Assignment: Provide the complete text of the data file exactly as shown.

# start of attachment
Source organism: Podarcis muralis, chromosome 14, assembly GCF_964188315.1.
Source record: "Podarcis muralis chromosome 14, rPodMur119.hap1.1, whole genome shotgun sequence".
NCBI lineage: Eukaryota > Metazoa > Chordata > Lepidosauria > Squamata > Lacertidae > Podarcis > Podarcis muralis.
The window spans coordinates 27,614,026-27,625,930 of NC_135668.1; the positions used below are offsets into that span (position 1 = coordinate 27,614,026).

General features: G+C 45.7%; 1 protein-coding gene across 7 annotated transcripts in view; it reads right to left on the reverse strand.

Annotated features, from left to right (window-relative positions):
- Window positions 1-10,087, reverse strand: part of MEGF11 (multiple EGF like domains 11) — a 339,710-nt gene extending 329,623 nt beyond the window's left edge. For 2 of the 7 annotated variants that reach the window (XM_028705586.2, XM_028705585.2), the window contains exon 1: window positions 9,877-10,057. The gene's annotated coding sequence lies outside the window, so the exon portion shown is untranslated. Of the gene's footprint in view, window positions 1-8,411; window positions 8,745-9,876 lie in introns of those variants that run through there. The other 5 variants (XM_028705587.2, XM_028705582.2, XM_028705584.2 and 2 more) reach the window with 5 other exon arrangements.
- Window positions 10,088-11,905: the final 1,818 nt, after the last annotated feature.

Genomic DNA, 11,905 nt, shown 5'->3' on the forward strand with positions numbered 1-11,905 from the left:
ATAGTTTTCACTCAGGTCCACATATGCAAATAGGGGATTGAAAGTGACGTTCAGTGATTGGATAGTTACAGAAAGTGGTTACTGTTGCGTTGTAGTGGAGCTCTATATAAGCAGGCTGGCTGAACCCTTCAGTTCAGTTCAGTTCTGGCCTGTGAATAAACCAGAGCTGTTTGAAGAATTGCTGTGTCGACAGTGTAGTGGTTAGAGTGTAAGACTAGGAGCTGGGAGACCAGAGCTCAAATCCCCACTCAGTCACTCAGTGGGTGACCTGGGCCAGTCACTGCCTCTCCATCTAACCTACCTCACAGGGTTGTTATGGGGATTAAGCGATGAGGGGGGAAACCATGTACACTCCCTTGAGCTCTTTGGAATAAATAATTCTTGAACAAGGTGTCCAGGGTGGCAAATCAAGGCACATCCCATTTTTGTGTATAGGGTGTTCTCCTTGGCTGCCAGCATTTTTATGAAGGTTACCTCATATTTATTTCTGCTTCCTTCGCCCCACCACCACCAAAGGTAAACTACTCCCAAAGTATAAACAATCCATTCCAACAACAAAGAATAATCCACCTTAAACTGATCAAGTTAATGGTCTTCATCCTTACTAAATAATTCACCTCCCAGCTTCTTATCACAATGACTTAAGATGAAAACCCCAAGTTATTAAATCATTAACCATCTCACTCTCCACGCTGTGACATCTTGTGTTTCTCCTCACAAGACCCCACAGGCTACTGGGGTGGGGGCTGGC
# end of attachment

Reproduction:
Source organism: Podarcis muralis, chromosome 14, assembly GCF_964188315.1.
Source record: "Podarcis muralis chromosome 14, rPodMur119.hap1.1, whole genome shotgun sequence".
NCBI lineage: Eukaryota > Metazoa > Chordata > Lepidosauria > Squamata > Lacertidae > Podarcis > Podarcis muralis.
The window spans coordinates 27,614,026-27,625,930 of NC_135668.1; the positions used below are offsets into that span (position 1 = coordinate 27,614,026).

General features: G+C 45.7%; 1 protein-coding gene across 7 annotated transcripts in view; it reads right to left on the reverse strand.

Annotated features, from left to right (window-relative positions):
- Window positions 1-10,087, reverse strand: part of MEGF11 (multiple EGF like domains 11) — a 339,710-nt gene extending 329,623 nt beyond the window's left edge. For 2 of the 7 annotated variants that reach the window (XM_028705586.2, XM_028705585.2), the window contains exon 1: window positions 9,877-10,057. The gene's annotated coding sequence lies outside the window, so the exon portion shown is untranslated. Of the gene's footprint in view, window positions 1-8,411; window positions 8,745-9,876 lie in introns of those variants that run through there. The other 5 variants (XM_028705587.2, XM_028705582.2, XM_028705584.2 and 2 more) reach the window with 5 other exon arrangements.
- Window positions 10,088-11,905: the final 1,818 nt, after the last annotated feature.

Genomic DNA, 11,905 nt, shown 5'->3' on the forward strand with positions numbered 1-11,905 from the left:
ATAGTTTTCACTCAGGTCCACATATGCAAATAGGGGATTGAAAGTGACGTTCAGTGATTGGATAGTTACAGAAAGTGGTTACTGTTGCGTTGTAGTGGAGCTCTATATAAGCAGGCTGGCTGAACCCTTCAGTTCAGTTCAGTTCTGGCCTGTGAATAAACCAGAGCTGTTTGAAGAATTGCTGTGTCGACAGTGTAGTGGTTAGAGTGTAAGACTAGGAGCTGGGAGACCAGAGCTCAAATCCCCACTCAGTCACTCAGTGGGTGACCTGGGCCAGTCACTGCCTCTCCATCTAACCTACCTCACAGGGTTGTTATGGGGATTAAGCGATGAGGGGGGAAACCATGTACACTCCCTTGAGCTCTTTGGAATAAATAATTCTTGAACAAGGTGTCCAGGGTGGCAAATCAAGGCACATCCCATTTTTGTGTATAGGGTGTTCTCCTTGGCTGCCAGCATTTTTATGAAGGTTACCTCATATTTATTTCTGCTTCCTTCGCCCCACCACCACCAAAGGTAAACTACTCCCAAAGTATAAACAATCCATTCCAACAACAAAGAATAATCCACCTTAAACTGATCAAGTTAATGGTCTTCATCCTTACTAAATAATTCACCTCCCAGCTTCTTATCACAATGACTTAAGATGAAAACCCCAAGTTATTAAATCATTAACCATCTCACTCTCCACGCTGTGACATCTTGTGTTTCTCCTCACAAGACCCCACAGGCTACTGGGGTGGGGGCTGGC